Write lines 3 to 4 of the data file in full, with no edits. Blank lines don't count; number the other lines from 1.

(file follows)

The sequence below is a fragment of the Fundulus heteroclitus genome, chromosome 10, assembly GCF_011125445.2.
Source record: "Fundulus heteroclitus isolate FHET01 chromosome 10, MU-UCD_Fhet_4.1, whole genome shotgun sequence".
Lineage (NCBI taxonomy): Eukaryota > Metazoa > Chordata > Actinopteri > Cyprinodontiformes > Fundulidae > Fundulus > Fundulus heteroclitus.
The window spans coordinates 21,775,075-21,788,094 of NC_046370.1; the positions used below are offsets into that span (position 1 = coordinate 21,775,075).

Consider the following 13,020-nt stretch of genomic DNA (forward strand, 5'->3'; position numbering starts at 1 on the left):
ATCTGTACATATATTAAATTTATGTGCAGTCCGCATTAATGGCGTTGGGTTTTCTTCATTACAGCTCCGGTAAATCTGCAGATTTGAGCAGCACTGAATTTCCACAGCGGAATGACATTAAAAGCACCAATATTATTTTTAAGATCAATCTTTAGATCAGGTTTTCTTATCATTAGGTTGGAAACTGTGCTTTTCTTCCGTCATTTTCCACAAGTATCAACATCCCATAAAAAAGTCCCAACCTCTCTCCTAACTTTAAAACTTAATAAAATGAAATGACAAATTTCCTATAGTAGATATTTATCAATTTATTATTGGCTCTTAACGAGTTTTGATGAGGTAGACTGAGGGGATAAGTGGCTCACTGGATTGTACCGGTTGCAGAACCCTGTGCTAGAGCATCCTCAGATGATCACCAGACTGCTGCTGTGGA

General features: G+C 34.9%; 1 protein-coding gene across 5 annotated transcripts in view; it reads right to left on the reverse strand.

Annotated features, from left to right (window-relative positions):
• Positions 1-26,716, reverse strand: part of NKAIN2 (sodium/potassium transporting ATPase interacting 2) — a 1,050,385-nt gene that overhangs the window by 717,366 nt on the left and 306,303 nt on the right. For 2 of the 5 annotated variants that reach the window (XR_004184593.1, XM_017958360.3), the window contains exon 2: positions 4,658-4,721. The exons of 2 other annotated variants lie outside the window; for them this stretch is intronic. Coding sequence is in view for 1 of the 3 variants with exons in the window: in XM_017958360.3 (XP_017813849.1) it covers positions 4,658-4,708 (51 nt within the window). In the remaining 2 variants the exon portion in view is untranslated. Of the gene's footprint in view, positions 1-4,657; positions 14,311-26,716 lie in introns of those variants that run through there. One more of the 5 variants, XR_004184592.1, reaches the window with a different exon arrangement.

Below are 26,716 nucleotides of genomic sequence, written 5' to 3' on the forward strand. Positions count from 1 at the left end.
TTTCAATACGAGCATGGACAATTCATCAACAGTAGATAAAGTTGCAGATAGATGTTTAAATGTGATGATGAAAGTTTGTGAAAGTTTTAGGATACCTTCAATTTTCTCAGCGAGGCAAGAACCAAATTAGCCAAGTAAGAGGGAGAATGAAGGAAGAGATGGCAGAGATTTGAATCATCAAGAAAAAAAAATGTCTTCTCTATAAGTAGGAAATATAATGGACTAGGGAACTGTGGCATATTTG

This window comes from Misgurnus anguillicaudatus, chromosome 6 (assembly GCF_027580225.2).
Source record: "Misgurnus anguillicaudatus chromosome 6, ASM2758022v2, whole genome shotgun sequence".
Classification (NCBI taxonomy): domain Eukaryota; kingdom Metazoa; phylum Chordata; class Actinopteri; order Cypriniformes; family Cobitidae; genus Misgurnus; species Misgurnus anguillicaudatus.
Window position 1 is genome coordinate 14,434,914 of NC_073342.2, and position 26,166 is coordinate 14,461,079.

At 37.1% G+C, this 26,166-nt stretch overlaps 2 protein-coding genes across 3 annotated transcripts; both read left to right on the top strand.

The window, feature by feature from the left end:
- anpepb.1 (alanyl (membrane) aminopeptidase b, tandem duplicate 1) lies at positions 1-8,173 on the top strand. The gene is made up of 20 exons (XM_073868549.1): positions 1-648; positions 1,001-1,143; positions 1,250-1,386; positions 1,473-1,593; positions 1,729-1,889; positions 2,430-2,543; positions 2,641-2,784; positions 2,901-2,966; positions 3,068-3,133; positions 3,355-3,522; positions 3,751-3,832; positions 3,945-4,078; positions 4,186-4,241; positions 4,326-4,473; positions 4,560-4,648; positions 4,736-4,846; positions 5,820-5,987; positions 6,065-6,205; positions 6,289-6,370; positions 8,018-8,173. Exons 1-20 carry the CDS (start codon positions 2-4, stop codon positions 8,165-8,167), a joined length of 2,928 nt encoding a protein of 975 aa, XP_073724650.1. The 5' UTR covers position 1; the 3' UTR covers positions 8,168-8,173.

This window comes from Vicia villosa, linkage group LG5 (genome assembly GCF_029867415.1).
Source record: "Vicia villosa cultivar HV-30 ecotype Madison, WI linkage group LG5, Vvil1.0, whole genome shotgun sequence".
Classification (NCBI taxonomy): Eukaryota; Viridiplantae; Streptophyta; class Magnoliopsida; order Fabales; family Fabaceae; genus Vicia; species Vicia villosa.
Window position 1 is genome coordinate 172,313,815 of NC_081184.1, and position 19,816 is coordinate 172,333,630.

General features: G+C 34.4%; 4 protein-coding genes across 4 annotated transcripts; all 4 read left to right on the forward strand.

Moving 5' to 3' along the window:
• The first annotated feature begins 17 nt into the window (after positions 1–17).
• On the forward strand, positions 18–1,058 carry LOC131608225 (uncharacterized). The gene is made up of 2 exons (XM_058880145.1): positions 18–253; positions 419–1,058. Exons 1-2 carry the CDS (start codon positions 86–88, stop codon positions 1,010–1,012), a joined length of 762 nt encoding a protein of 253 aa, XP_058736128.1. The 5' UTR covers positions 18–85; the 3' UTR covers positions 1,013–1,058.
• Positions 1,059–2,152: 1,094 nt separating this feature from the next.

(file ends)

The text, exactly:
Lineage (NCBI taxonomy): Eukaryota > Metazoa > Chordata > Actinopteri > Cyprinodontiformes > Fundulidae > Fundulus > Fundulus heteroclitus.
The window spans coordinates 21,775,075-21,788,094 of NC_046370.1; the positions used below are offsets into that span (position 1 = coordinate 21,775,075).